"…Mothers and fathers tried to find things they could get rid of, things that ate, things that drank…the dogs went first….and some children were taken to the other side of the city and left."

So begins the harrowing true story of Ivan Mishukov who, at aged four, lived on the streets where he was adopted by a pack of wild dogs.

It’s hard now to comprehend the poverty which hit Russia in the late eighties and early nineties – high food prices, unemployment, alcohol and drug abuse, crime and homelessness but Ivan and the Dogs takes its audience back to the bleak streets of Moscow at a time when misery and suffering were the norm.

Ivan crawls onto stage, followed by a projected image of a white dog. The play’s set – a raised Perspex box lit from behind is all the more powerful as the solo performer is caged within it making the beautiful, sinister.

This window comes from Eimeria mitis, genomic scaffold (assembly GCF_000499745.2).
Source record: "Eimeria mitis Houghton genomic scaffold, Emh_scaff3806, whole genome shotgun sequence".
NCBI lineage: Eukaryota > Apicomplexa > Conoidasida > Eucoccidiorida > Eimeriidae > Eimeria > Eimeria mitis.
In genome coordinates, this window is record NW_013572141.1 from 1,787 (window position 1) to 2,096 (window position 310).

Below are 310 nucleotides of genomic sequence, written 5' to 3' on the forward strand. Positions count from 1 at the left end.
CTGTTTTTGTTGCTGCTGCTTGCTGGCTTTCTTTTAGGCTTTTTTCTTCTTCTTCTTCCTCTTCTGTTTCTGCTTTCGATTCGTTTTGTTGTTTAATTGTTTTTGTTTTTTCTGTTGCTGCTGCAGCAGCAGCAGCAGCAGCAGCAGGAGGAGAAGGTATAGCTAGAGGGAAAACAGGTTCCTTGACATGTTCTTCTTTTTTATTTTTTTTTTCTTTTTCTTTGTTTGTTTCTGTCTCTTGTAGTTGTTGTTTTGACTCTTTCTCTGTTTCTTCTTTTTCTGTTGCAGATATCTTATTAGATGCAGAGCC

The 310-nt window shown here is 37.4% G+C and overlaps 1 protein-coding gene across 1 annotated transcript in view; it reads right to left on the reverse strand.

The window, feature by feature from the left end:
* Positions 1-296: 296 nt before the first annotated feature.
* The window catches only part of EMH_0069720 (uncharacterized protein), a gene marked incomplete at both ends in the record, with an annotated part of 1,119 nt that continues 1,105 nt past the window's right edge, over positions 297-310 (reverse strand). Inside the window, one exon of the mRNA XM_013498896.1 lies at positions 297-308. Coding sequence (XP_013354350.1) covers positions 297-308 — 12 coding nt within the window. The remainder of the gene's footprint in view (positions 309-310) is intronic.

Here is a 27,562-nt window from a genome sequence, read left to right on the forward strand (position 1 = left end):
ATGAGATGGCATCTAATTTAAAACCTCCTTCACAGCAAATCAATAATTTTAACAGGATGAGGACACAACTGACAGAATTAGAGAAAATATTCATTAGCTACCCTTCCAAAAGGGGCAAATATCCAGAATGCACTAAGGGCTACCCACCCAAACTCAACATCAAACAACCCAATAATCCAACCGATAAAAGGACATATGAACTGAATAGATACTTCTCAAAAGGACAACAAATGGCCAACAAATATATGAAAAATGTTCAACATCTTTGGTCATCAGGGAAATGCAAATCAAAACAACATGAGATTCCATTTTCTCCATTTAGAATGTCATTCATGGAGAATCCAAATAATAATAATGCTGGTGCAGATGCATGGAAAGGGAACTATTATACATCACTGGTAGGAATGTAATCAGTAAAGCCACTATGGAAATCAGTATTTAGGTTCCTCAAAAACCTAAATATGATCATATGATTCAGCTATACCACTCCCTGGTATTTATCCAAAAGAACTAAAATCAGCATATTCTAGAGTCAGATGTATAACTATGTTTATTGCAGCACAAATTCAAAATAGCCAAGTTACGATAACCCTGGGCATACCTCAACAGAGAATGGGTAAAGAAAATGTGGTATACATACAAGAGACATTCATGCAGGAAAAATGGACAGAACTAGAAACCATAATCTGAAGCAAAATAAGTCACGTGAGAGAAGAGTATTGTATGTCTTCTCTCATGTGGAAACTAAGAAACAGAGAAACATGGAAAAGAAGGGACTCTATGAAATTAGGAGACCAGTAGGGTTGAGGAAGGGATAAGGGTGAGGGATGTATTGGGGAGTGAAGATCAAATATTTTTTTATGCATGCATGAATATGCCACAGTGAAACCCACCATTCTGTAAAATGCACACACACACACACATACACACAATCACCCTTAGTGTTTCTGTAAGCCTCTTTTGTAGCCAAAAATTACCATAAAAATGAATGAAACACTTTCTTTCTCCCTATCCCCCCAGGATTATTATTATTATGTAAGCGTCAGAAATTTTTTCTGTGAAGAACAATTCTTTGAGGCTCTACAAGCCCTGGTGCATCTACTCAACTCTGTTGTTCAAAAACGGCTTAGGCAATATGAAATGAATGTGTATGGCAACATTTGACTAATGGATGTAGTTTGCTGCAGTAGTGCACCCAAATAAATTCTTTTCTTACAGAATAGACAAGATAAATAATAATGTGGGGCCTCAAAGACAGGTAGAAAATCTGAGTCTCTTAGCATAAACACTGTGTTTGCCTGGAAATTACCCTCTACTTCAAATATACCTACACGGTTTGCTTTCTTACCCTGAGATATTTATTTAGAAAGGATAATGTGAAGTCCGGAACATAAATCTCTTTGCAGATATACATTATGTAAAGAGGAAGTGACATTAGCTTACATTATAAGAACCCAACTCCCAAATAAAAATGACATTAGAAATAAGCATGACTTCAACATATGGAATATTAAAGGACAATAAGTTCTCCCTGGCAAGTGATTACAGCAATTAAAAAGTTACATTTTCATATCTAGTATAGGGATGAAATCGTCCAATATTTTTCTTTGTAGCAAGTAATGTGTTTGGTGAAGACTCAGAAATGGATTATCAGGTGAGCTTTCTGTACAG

The monologue by Hattie Naylor, and paired-down set by Naomi Wilkinson is simple but as the play progresses, the sound scape and Russian voices, beautifully composed and designed by Dan Jones, transports the audience into the narrative offering a more complex experience.

Ivan is movingly portrayed by Rad Kaim, who was voted Poland’s best newcomer at the Polish Oscars in 2004. Here he imbues Ivan with honesty, devoid of sentimentality but rather opting for a matter-of-fact attitude to his experiences. This makes for heart-breaking moments when first, he finds his mother dead and then, his white dog, Belka. It’s not all doom and gloom, though. There are often hilarious moments as the four year old grows in confidence and finds a bond with his dogs.

Ivan and the Dogs is an astonishingly emotive production where the words do most of the work; no bells and whistles or pyrotechnics and yet the powerful imagery far exceeds any theatrical trickery. It’s a piece with something rather more incredible on offer. It’s an epic tale, a quest, with moments of horror, laughter and, ultimately, triumph.

 - Lucia Cox